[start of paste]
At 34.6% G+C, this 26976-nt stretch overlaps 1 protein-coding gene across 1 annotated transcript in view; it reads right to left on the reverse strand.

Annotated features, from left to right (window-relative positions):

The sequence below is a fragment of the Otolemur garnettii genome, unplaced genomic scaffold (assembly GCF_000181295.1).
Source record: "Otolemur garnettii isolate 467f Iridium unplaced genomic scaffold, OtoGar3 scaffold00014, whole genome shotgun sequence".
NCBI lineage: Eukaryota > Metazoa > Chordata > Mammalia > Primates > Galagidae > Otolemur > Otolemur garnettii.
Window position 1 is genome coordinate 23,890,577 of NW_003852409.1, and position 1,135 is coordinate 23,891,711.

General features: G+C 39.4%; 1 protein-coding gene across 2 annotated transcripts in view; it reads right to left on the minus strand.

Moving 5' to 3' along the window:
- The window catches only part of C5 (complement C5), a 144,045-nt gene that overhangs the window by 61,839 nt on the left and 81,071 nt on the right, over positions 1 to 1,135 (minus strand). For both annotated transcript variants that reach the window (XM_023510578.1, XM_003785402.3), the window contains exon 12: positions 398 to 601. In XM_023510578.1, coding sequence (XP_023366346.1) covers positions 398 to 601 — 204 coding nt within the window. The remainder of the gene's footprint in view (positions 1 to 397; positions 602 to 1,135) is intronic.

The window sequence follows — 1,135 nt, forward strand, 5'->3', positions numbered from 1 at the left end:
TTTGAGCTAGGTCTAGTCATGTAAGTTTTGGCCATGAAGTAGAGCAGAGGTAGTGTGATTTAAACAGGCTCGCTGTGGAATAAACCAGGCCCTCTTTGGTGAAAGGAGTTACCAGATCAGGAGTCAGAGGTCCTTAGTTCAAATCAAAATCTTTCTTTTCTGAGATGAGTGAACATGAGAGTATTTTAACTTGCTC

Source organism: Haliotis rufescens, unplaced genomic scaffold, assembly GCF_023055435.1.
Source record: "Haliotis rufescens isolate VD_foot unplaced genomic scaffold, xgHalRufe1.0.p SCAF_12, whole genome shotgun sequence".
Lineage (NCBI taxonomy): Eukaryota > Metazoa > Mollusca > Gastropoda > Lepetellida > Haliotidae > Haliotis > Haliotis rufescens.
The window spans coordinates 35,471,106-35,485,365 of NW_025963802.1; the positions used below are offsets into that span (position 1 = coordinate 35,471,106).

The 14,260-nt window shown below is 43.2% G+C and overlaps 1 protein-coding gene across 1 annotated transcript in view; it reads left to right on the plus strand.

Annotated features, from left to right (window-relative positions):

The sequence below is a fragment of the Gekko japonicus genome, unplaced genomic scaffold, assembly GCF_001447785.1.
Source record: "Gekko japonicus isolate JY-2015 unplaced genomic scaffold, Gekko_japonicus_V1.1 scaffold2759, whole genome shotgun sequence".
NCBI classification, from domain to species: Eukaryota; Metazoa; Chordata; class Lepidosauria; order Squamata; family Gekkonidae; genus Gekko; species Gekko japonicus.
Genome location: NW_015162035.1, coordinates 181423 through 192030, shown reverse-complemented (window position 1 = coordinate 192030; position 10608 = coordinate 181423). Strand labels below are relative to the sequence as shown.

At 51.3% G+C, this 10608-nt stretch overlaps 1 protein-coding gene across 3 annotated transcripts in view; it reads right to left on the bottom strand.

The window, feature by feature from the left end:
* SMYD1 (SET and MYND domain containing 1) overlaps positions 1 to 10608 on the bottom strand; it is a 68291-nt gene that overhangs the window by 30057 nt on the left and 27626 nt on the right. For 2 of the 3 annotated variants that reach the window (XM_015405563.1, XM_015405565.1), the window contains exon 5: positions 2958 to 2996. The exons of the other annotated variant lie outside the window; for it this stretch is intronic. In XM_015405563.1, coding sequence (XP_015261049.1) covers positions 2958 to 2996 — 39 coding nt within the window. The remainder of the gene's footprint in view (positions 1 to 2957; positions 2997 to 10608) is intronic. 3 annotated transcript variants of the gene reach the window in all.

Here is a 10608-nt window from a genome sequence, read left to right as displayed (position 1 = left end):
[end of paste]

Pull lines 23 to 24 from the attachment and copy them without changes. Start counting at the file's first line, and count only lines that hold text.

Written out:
The window, feature by feature from the left end:
* SMYD1 (SET and MYND domain containing 1) overlaps positions 1 to 10608 on the bottom strand; it is a 68291-nt gene that overhangs the window by 30057 nt on the left and 27626 nt on the right. For 2 of the 3 annotated variants that reach the window (XM_015405563.1, XM_015405565.1), the window contains exon 5: positions 2958 to 2996. The exons of the other annotated variant lie outside the window; for it this stretch is intronic. In XM_015405563.1, coding sequence (XP_015261049.1) covers positions 2958 to 2996 — 39 coding nt within the window. The remainder of the gene's footprint in view (positions 1 to 2957; positions 2997 to 10608) is intronic. 3 annotated transcript variants of the gene reach the window in all.